Henderson had a thousand times more to do with the discovery of insulin than had Macleod. In the first place, he knew more about it. In the second place, he was consulted before every series of experiments, and he advised, criticized, or commended.
If a patient became sugar-free and blood sugar normal on a basal requirement diet, the caloric intake was gradually increased until sugar appeared in the urine. The tolerance was thus ascertained.
I very deeply appreciate the honour which you have conferred upon me in awarding the Nobel Prize for 1923 to me and Professor J.J.R. Macleod.
It was an extremely trying time for me. Best was still intimate with MacLeod and the others about the laboratory. I was out of the picture entirely. MacLeod had taken over the whole physiological investigation. Collip had taken over the biochemistry. Professor Graham and Dr. Campbell had taken over the whole clinical aspect of the investigation.
Insulin is not a cure for diabetes; it is a treatment. It enables the diabetic to burn sufficient carbohydrates so that proteins and fats may be added to the diet in sufficient quantities to provide energy for the economic burdens of life.
On February 19th, Dr. Collip found that he was unable to refine the extract by his method and was unable to keep up his supply to the wards. During the following six weeks, or longer, no extract was available for clinical tests. I believe the reason for this to be that Collip, wishing to keep his process a secret, had not kept careful records.
Best and I worked in the sub-basement of the old medical building day and night. Time, meals, sleep - all were of secondary consideration. We had to get insulin into a form that was refined enough for continued clinical use.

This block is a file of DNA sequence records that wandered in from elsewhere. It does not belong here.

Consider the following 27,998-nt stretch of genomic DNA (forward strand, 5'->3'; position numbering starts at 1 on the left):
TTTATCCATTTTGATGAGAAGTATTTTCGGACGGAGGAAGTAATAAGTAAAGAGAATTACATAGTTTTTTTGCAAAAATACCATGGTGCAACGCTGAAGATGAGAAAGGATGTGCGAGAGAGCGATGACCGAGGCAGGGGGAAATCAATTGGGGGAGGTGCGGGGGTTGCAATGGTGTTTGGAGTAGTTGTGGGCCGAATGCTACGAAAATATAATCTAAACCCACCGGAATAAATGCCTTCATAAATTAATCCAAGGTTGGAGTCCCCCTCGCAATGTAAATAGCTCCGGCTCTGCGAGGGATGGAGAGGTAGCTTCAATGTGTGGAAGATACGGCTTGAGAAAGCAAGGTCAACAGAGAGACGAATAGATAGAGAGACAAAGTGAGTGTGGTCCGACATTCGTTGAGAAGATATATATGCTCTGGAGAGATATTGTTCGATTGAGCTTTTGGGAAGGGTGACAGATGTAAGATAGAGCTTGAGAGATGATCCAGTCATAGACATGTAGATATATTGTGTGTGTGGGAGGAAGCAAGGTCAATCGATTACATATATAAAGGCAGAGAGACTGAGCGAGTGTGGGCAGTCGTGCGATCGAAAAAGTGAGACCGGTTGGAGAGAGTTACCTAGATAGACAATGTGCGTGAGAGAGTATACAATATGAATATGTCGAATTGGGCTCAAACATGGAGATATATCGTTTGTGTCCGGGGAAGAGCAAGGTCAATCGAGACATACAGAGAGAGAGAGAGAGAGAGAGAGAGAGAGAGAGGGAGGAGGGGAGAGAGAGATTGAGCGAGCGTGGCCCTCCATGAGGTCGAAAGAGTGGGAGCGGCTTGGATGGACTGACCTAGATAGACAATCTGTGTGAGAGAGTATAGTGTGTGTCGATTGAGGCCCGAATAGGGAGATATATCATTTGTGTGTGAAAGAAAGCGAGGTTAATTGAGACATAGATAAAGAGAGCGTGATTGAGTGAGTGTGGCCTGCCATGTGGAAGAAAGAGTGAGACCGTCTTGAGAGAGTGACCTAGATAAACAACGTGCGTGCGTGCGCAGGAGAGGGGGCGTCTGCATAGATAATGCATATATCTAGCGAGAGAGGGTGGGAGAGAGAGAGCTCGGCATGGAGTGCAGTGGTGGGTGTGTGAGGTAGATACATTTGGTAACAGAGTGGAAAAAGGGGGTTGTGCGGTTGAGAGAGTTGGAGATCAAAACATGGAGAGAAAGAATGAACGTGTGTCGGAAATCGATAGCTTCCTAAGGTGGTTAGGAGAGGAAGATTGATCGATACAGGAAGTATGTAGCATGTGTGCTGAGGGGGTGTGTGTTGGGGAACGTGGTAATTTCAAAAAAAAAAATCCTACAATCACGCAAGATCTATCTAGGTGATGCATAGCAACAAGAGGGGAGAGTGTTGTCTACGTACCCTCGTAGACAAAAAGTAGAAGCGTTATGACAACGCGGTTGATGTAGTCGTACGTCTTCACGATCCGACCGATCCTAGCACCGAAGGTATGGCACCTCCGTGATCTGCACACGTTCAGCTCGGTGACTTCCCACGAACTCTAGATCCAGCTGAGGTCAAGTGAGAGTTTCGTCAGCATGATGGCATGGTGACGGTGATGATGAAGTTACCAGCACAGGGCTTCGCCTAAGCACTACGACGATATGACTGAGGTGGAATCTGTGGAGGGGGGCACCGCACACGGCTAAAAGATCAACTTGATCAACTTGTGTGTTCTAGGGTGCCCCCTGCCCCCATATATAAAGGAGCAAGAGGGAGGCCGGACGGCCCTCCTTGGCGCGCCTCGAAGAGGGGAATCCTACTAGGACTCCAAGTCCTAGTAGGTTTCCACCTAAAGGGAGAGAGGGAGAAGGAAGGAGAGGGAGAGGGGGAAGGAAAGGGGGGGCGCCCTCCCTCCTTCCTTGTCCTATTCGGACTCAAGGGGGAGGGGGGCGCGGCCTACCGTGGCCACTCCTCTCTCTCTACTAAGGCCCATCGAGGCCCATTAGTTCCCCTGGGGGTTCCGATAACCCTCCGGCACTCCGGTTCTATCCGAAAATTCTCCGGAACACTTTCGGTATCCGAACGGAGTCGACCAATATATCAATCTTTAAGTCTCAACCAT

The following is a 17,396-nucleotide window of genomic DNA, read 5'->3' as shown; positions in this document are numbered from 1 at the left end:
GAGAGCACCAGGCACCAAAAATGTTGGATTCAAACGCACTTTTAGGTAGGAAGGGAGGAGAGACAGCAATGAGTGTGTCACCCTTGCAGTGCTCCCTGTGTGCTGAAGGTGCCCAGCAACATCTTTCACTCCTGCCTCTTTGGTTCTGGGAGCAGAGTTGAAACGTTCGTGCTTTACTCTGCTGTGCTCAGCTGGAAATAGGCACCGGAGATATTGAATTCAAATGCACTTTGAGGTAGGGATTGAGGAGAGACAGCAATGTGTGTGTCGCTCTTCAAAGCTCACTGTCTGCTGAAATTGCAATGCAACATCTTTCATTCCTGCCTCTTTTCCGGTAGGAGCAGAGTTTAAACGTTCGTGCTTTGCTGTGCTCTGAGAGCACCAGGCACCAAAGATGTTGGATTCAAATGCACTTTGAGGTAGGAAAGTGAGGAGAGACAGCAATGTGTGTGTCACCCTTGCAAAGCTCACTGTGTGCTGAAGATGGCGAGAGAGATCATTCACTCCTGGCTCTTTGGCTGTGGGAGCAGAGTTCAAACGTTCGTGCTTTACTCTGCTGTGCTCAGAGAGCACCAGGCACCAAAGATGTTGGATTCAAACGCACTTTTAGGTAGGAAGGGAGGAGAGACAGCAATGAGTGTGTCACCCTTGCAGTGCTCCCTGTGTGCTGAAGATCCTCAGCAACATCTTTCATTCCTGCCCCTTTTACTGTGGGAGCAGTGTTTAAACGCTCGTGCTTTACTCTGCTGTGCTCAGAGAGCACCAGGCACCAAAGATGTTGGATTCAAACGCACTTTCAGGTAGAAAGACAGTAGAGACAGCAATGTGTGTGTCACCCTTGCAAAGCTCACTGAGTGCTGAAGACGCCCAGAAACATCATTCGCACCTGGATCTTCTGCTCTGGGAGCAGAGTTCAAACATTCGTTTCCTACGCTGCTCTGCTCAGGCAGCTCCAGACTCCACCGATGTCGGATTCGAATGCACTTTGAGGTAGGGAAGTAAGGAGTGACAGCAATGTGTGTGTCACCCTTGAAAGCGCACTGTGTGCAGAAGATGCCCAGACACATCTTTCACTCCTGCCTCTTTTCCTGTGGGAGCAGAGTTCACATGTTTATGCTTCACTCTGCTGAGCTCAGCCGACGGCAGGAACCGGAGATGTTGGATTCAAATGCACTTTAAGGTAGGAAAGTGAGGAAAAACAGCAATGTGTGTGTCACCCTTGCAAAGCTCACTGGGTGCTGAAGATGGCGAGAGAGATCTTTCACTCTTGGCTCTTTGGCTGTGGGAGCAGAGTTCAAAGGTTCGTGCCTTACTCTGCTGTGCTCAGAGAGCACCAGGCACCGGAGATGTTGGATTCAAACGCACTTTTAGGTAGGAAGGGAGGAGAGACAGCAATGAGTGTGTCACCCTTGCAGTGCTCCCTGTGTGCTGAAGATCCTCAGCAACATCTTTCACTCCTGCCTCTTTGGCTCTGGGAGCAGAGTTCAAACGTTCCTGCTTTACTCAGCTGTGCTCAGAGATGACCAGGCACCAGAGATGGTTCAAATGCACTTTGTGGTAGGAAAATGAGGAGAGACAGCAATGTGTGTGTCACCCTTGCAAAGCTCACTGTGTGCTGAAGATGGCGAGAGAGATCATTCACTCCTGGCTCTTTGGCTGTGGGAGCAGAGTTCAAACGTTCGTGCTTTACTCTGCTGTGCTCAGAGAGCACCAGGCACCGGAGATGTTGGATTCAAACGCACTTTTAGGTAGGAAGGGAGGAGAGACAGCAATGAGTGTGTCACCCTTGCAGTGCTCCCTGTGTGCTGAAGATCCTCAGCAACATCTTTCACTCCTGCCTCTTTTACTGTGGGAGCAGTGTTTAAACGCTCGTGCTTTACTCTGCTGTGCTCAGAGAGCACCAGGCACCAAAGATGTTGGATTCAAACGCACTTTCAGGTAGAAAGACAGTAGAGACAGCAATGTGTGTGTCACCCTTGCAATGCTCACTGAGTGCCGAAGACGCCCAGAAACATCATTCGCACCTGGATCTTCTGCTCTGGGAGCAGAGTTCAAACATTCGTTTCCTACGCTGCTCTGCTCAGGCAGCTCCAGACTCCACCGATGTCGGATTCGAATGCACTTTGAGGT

Diabetes mellitus is due to a deficiency of the internal secretion of the pancreas. The main principle of treatment is, therefore, to correct this deficiency.
In the past, war was confined for the most part to men in uniform, but with increased mechanization of armies and the introduction of air forces, there is an increased dependence on the home country, and eight to ten people working at home are now required to keep one man in the fighting line.
My work is entirely surgical, and Col. Starr has given me a very interesting task of collecting nerve cases that have had the nerves sewn together. I may also do some experimental work for him.
Especially during the hot weather, we have been so greatly hampered by infections despite our utmost care, and since we have lost so many dogs, I strongly desire more help to keep the place clean and gloves and gowns and a thorough fitting up of our operating room.
British Forces should be in a position to give back in a ten fold measure any attack that the Germans may attempt.
Mr. Best has expressed the desire to work with me, and I should be more than pleased to have him. His work has been excellent, and he is absolutely honest, careful, and impartial and has taken a great interest in the work.
In the U.S., the incidence of diabetes has increased proportionately with the per capita consumption of sugar.
The method of estimating the potency of insulin solutions is based on the effect that insulin produces upon the blood sugar of normal animals.
It was because of Henderson that I stayed... It was he and he alone who kept me in Toronto and in Canada. Were it not for Henderson, I believe insulin would have been a product of the United States.
When I go in, I find that it is not a lab but an office. There are a pile of letters to answer, phone numbers to call up, people waiting to have an interview, routine work that must be done.
I had been taught that if I cried, to be quiet about it, so whereas I never howled, the least thing made me cry both at school and at home. Crying tends to separate a child from other children, for even children dislike a cry baby, and I had no friends in the world.
Father was very sympathetic, and if the hero of a romance was good or to be pitied, his eyes would fill with tears until he could not see.
Professor Macleod, in his remarks, gave everything that I was going to say and used the pronoun 'we' throughout. The following day, students were talking about the remarkable work of Professor Macleod.